As a middle-schooler, I was a real fan of the Sam Raimi Spider-Man trilogy, because unlike Batman, Superman, or my favorite crimefighters, the Teen Titans, Peter Parker articulated a truly identifiable humanity with his trials of mastering a new set of powers without help. Today, Spider-Man: Into the Spider-Verse accurately depicts more than just that: what it means to put on the red mask.
It’s no secret, however, that superheroes give bad relationship advice, as Mary Jane Watson has always been so awful to Peter. Here, while there’s also a usual mentor relationship for Brooklyn teen Miles, things really get kicked off by his affection for Gwen Stacy, who mostly stands as a believable yet cheap love interest. She does get to become more of a character later, but the way she’s introduced isn’t enough to hook female viewers. Spider-Man is essentially worshipped as a god for everyone to submit their identities to, but this movie also tries to make us feel sad for the “humanized” villain, Kingpin, by giving him a forgettable tragic backstory. Any sadness attempted falls flat because it’s brought up using a noisy, hyper, seizure-inducing color spectrum; the worst possible method of entertaining kids.
We perhaps are getting a taste of the dark cinematic superhero era of 1995, back when its insincere cheesiness peaked by a certain director whose name rhymes with Moel Bumacher. Although in this case, it works to its advantage, as some anime influence pops up by the visual of a spider on ultraviolet hallucinogens. Other old comic book imagery makes its way in, like yellow box text projecting Miles’ thoughts. There are plenty other creative spins to make this its own distinct identity, one that sprays graffiti paint over your own eyesight of Ben Parker’s “great power, great responsibility” quote. Miles’ extra-dimensional mentor, Mister Peter B. Parker, now hates Uncle Ben’s quote, so a new uncle figure (and aunt figure) arrive for a new 2018 audience. Such new changes to the formula help deliver an important new message to learn: You can’t save everybody.
Regrettably, the screenwriters, which include Phil Lord of The LEGO Movie, couldn’t save their script. I know superhero worlds often embrace absurdity, except the logic of this superhero world matches a child’s mind, its coincidences removing justification of the ridiculous dialogue, particularly Miles’ incapacity to tell his dad he loves him. Also, Spider-Man comics exist within Miles’ world… for some unexplained reason. The poor writing goes to the unconvincing dialogue ruined all the further by overly dramatic music queueing in a surprise villain twist. These detriments to Miles’ character arc spark the numerous bad qualities of old comic books.
That doesn’t mean the good visual qualities of old comic books are useless, quite the opposite in fact. As a response to his police officer father forcing him to attend “Visions Academy,” Miles appears to imagine the entire world as a comic book. Little “peck-peck-pecks” pop out of several pigeons in a sense of comic book cheesiness done correctly. While a retro battle against a giant Green Goblin takes on an old classic feel, a snow-ridden grave under flowers suggest influence from modern graphic novels. These moments all come together with a constant implementation of little vinyl dots across the screen to match an old comic strip on newsprint. Those little details balance the harshness of the past and harshness of the present, like cartoons birthing a “millenialized” baby boomer society to redefine heroism.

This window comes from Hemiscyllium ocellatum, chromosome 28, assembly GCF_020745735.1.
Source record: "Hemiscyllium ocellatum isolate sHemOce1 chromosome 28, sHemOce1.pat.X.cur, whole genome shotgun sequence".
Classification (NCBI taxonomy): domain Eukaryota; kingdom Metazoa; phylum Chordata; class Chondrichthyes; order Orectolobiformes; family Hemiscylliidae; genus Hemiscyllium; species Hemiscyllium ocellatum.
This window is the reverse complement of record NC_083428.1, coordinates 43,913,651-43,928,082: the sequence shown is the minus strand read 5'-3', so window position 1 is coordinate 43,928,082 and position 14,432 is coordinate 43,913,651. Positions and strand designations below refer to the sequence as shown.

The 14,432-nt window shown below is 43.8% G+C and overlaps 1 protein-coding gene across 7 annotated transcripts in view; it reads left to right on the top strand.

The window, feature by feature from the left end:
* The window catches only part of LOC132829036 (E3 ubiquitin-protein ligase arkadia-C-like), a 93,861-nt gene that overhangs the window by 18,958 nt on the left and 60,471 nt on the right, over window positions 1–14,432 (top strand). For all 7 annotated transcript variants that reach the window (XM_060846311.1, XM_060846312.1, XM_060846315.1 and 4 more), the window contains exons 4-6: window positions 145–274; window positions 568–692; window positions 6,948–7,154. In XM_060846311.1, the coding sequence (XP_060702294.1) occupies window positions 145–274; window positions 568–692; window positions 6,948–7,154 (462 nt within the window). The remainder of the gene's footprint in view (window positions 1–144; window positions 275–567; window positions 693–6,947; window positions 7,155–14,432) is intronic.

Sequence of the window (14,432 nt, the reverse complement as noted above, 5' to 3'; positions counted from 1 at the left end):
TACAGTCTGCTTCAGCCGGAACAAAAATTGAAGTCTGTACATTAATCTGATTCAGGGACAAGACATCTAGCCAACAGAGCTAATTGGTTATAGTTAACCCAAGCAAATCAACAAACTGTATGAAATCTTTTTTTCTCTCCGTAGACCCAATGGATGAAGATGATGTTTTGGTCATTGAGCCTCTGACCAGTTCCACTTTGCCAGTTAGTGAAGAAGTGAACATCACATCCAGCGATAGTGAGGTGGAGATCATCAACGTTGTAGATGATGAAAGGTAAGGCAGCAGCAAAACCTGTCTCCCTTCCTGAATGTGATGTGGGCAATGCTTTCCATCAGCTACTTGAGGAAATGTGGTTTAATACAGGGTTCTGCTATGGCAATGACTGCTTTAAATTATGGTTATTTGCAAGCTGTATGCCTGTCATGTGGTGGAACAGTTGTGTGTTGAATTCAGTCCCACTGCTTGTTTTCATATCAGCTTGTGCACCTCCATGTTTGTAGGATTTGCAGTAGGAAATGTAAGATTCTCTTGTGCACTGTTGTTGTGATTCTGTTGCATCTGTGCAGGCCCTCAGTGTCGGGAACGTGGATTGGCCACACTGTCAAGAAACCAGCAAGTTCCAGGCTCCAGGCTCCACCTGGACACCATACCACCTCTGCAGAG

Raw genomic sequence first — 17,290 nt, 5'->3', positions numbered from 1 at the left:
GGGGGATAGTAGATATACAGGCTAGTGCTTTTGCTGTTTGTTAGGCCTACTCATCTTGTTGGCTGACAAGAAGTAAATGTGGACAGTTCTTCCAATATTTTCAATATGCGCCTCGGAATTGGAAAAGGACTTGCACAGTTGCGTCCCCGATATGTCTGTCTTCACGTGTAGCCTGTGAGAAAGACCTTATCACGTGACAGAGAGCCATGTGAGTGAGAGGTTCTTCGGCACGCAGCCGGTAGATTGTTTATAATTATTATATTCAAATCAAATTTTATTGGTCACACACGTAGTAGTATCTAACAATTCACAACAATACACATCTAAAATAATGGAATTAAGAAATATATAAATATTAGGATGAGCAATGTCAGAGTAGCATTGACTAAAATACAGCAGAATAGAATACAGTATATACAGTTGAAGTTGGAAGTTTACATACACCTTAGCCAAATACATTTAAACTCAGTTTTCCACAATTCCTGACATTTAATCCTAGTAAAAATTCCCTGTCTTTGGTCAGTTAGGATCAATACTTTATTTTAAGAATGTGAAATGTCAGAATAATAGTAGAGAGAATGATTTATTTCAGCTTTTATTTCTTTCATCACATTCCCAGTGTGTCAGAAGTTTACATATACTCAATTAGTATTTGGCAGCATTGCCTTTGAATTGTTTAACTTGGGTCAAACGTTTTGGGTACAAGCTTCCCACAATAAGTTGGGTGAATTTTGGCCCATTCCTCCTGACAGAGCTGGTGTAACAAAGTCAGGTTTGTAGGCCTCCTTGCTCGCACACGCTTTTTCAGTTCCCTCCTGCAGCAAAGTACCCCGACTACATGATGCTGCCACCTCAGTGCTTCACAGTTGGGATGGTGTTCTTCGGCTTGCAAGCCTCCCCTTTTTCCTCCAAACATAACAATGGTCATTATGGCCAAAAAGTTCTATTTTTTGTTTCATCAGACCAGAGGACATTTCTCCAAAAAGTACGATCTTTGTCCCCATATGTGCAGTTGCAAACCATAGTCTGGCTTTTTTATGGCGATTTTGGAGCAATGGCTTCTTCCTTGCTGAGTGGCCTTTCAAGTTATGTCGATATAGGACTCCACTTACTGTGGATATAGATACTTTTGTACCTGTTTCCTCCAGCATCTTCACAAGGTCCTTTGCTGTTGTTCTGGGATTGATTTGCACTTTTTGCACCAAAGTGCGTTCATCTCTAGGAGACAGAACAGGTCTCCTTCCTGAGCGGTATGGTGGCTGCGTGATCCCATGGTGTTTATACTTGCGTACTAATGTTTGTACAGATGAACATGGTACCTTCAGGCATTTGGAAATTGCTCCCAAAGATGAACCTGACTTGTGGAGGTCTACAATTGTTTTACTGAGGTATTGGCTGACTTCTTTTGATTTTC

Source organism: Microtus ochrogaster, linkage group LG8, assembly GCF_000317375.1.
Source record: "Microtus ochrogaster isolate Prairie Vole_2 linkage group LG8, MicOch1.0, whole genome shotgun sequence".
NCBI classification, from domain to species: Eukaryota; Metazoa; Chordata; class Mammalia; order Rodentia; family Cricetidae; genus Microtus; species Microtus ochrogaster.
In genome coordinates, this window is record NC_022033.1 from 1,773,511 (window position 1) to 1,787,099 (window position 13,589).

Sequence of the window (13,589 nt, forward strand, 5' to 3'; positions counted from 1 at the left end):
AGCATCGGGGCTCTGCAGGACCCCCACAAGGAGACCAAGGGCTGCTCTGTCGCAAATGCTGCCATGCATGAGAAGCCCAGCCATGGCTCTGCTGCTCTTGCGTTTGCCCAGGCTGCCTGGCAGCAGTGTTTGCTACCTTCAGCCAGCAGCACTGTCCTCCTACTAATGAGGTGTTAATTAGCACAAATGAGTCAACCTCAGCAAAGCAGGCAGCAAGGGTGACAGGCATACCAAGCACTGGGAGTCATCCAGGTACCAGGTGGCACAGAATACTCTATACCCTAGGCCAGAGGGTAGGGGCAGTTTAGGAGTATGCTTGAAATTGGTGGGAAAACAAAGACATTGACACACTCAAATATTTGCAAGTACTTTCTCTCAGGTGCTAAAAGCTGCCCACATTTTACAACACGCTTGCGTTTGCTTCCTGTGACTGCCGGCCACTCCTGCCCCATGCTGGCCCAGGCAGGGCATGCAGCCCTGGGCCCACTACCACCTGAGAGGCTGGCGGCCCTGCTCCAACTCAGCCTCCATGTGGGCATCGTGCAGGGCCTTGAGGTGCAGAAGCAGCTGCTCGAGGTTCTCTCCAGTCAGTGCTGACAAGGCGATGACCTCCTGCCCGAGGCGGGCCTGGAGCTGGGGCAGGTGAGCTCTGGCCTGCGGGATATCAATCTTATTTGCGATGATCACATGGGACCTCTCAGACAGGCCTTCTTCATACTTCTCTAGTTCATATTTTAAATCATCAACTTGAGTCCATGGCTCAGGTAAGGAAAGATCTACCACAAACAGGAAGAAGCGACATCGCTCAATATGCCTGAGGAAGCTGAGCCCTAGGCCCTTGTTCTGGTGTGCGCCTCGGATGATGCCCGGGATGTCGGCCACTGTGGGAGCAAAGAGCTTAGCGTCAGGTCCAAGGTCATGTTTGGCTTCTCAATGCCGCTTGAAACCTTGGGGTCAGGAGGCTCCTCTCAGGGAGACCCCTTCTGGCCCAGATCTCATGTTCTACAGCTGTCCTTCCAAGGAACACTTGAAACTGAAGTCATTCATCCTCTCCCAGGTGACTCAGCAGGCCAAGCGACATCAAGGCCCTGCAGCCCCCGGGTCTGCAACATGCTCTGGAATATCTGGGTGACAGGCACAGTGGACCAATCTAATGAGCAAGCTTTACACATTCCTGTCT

Its satire of the Raimi trilogy comes full circle to be not just funny, but insightful, in what needs to change. To complete revisionist touches of the superhero icon’s maturation for our modern lens, the women get their chance to suit up, particularly Gwen Stacy and her accidentally awesome haircut; not to mention Doc Ock is now female! That means we ALL get a chance to be Spider-Man!
Now, how am I Spider-Man? For one, the many difficulties come at times when helpful people aren’t always around. Example: Several months ago, I lost my wallet at the grocery story, so then began the recovery process by ordering a replacement driver’s license… which arrived a mere days before I found my wallet in the pantry. It’s a stupid moment of unnecessary freaking out, but sums up what 2018 was all about for me: becoming 100% financially dependent on myself in the same process of self-discovery and self-help that Peter Parker went through when he needed to become Spider-Man.
And finally, I ought to point out how this movie tributes Stan Lee. Amid his recent death, Stan’s latest cameo gives the man great respect that would guarantee tears of joy. It proclaims to accept the lemons life throws toward your lemonade stand, so that the product you juice out refreshes the nerves, which Spider-Man: Into the Spider-Verse did in its adaptation from the mind of a confused teenager. Thus, anyone can be a Spider-Person.
If there is a specific movie you’d like to see graded, or if you are interested in guest blogging for my site, please email me at Trevor@TrevorsViewOnHollywood.com for your recommendations.
Have a great weekend, and happy watching!
Moviefone. “'Spider-Man: Into The Spider-Verse' Official Trailer #2 (2018) | Shameik Moore, Mahershala Ali.” Digital image. YouTube. 2 Oct 2018. Web. <https://www.youtube.com/watch?v=yJ9G0l-ReZY>.
Spider-Man: Into the Spider-Verse. Sony Pictures. Web. <http://www.intothespiderverse.movie/>.